This weekend there is a bonzai tree festival.

  • JinnJinn Registered User regular
    edited September 2011
    I literally just flew back yesterday from a 10 day trip to Japan. It was great. Most people have already answered your questions pretty thoroughly, but I'll chime in anyway.

    Cash cash cash. I spent about 60,000 yen in 9 days, not including my shinkansen ticket from Tokyo to Kyoto. You could probably do it with less, but travel is rather pricey outside of the Tokyo subway system, and well, I like to drink and eat well.

    Where are you going specifically? I highly recommend a day trip to Nara, if you are in the Kyoto/Osaka area. Tokyo is a zoo. I've been to a lot of major world cities, and NYC is the only thing that even comes close, and that's still a stretch. Prepare for madness.

    Since you are posting here, I can reasonably assume you will love the shit out of Akihabara in Tokyo. Shinjuku and Shibuya are madness in the evening, and Roppongi is basically the real life Mos Eisley. I stayed in Asakusa which has some really neat side streets packed with delicious little local food joints. If you can find Ebisu Gyoza (its a little dumpling restaurant near the amusement park in Asakusa), you absolutely have to try their gyoza. Best I've ever had-- highest possible recommendation.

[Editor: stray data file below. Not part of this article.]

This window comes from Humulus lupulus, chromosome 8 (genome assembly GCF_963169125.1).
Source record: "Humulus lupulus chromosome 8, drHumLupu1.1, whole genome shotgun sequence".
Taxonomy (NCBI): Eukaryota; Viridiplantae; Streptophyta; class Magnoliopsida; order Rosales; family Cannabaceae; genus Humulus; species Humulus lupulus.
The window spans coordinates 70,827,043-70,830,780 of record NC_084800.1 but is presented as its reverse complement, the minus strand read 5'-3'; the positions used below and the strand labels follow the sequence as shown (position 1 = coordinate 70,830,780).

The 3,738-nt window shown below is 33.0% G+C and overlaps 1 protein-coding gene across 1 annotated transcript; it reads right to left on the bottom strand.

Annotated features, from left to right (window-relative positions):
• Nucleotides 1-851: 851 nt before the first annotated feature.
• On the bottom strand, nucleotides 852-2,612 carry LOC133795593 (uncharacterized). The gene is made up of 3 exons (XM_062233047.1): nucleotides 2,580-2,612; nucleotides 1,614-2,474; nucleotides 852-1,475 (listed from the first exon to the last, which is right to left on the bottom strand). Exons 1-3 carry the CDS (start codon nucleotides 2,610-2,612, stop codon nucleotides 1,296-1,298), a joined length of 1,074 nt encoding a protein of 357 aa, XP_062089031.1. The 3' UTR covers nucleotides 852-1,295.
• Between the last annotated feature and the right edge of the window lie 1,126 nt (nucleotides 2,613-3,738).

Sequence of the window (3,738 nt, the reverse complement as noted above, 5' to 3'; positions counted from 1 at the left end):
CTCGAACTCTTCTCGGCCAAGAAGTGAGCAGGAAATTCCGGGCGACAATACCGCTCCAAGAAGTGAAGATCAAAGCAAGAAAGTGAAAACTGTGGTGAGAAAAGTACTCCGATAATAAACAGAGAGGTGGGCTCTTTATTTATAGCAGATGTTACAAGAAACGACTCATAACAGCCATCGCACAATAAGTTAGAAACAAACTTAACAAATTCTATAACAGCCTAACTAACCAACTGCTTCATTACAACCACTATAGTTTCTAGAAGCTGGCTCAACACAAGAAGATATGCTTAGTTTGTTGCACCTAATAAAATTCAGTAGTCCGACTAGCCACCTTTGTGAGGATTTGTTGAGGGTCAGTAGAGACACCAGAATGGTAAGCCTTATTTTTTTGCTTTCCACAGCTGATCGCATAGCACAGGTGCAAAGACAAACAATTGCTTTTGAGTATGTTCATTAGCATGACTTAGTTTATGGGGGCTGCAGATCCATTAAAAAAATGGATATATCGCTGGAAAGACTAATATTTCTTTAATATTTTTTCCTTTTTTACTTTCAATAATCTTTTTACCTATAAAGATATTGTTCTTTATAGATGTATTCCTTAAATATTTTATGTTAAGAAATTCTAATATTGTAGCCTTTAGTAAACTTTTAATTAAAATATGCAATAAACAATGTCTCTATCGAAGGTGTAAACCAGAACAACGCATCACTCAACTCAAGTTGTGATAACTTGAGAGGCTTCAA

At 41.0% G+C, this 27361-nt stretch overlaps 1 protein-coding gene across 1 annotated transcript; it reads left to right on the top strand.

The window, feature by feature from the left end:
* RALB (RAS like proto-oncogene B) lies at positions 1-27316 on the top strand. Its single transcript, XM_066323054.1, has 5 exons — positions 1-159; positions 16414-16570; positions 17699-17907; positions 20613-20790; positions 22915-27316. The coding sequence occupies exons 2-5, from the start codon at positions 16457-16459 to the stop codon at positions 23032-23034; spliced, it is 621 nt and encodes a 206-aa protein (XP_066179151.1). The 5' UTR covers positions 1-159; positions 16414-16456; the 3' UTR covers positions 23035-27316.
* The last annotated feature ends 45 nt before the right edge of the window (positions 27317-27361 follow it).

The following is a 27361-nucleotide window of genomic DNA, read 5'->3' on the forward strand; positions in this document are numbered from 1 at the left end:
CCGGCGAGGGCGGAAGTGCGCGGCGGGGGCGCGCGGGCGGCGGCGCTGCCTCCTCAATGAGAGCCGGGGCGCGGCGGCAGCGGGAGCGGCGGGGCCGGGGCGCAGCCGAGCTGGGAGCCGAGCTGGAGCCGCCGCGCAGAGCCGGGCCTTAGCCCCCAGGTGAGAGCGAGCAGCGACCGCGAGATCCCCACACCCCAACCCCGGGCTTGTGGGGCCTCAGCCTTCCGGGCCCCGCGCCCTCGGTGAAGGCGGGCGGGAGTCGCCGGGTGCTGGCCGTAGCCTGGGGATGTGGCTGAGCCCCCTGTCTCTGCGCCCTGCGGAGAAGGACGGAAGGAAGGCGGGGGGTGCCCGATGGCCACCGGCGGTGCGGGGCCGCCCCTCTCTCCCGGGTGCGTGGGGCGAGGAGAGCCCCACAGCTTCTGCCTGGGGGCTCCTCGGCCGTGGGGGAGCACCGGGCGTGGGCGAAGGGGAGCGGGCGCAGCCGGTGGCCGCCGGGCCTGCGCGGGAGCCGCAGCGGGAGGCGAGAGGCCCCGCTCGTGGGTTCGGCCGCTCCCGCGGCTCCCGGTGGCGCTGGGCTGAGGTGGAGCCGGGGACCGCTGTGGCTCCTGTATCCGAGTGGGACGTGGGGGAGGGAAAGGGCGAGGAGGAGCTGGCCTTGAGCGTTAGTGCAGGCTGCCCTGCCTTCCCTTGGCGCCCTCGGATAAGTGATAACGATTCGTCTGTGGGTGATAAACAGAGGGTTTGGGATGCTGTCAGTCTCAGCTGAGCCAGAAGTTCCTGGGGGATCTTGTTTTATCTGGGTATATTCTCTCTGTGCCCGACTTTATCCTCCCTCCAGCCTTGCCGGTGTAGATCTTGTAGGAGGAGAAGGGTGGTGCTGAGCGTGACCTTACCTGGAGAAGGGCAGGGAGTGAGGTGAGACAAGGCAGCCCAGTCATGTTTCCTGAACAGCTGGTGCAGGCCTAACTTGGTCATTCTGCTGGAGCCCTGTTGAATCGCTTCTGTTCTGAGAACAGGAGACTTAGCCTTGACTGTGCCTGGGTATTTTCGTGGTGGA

Feel free to PM me if you have any more specific questions about Kyoto or Tokyo. Osaka and especially Nara are worth a day trip if you are in the area.

    Jinn on
  • baudattitudebaudattitude Registered User regular
    Japan cracked down on cheap prepaid phones recently, so they're not easy to find or cheap. When I was studying there last summer, it took me the better part of a day to find a Softbank store that would sell me a prepaid, it was on the order of Y8000, and it took about an hour to actually buy the thing with all the paperwork and activation hassles.